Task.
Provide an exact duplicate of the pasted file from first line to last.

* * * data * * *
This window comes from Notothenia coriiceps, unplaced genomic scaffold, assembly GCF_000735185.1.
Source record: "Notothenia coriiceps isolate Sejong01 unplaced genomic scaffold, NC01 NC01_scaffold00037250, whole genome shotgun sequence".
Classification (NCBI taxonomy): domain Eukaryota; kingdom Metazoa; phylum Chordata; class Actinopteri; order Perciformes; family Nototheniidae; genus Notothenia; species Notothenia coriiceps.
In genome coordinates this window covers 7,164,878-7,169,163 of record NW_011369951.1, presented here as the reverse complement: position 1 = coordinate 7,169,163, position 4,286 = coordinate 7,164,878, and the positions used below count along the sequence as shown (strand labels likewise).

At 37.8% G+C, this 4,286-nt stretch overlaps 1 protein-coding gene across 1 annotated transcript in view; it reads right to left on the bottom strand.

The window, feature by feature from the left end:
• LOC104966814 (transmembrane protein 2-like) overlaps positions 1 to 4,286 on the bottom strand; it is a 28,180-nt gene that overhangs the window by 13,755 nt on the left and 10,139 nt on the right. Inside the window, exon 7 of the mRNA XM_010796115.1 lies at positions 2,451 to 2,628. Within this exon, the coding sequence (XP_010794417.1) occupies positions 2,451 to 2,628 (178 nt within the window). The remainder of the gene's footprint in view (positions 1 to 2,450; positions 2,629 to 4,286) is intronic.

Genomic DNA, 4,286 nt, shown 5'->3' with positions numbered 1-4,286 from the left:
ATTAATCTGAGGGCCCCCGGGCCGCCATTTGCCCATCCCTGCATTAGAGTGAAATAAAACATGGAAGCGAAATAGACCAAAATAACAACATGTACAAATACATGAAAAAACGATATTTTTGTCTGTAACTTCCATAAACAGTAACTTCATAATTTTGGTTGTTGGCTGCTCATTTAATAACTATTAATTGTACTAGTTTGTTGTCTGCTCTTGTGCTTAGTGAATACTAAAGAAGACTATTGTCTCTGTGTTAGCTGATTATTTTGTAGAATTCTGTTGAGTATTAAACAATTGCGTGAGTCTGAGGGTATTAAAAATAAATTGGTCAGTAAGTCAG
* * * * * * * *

This window comes from Notothenia coriiceps, unplaced genomic scaffold, assembly GCF_000735185.1.
Source record: "Notothenia coriiceps isolate Sejong01 unplaced genomic scaffold, NC01 NC01_scaffold00037250, whole genome shotgun sequence".
Classification (NCBI taxonomy): domain Eukaryota; kingdom Metazoa; phylum Chordata; class Actinopteri; order Perciformes; family Nototheniidae; genus Notothenia; species Notothenia coriiceps.
In genome coordinates this window covers 7,164,878-7,169,163 of record NW_011369951.1, presented here as the reverse complement: position 1 = coordinate 7,169,163, position 4,286 = coordinate 7,164,878, and the positions used below count along the sequence as shown (strand labels likewise).

At 37.8% G+C, this 4,286-nt stretch overlaps 1 protein-coding gene across 1 annotated transcript in view; it reads right to left on the bottom strand.

The window, feature by feature from the left end:
• LOC104966814 (transmembrane protein 2-like) overlaps positions 1 to 4,286 on the bottom strand; it is a 28,180-nt gene that overhangs the window by 13,755 nt on the left and 10,139 nt on the right. Inside the window, exon 7 of the mRNA XM_010796115.1 lies at positions 2,451 to 2,628. Within this exon, the coding sequence (XP_010794417.1) occupies positions 2,451 to 2,628 (178 nt within the window). The remainder of the gene's footprint in view (positions 1 to 2,450; positions 2,629 to 4,286) is intronic.

Genomic DNA, 4,286 nt, shown 5'->3' with positions numbered 1-4,286 from the left:
ATTAATCTGAGGGCCCCCGGGCCGCCATTTGCCCATCCCTGCATTAGAGTGAAATAAAACATGGAAGCGAAATAGACCAAAATAACAACATGTACAAATACATGAAAAAACGATATTTTTGTCTGTAACTTCCATAAACAGTAACTTCATAATTTTGGTTGTTGGCTGCTCATTTAATAACTATTAATTGTACTAGTTTGTTGTCTGCTCTTGTGCTTAGTGAATACTAAAGAAGACTATTGTCTCTGTGTTAGCTGATTATTTTGTAGAATTCTGTTGAGTATTAAACAATTGCGTGAGTCTGAGGGTATTAAAAATAAATTGGTCAGTAAGTCAG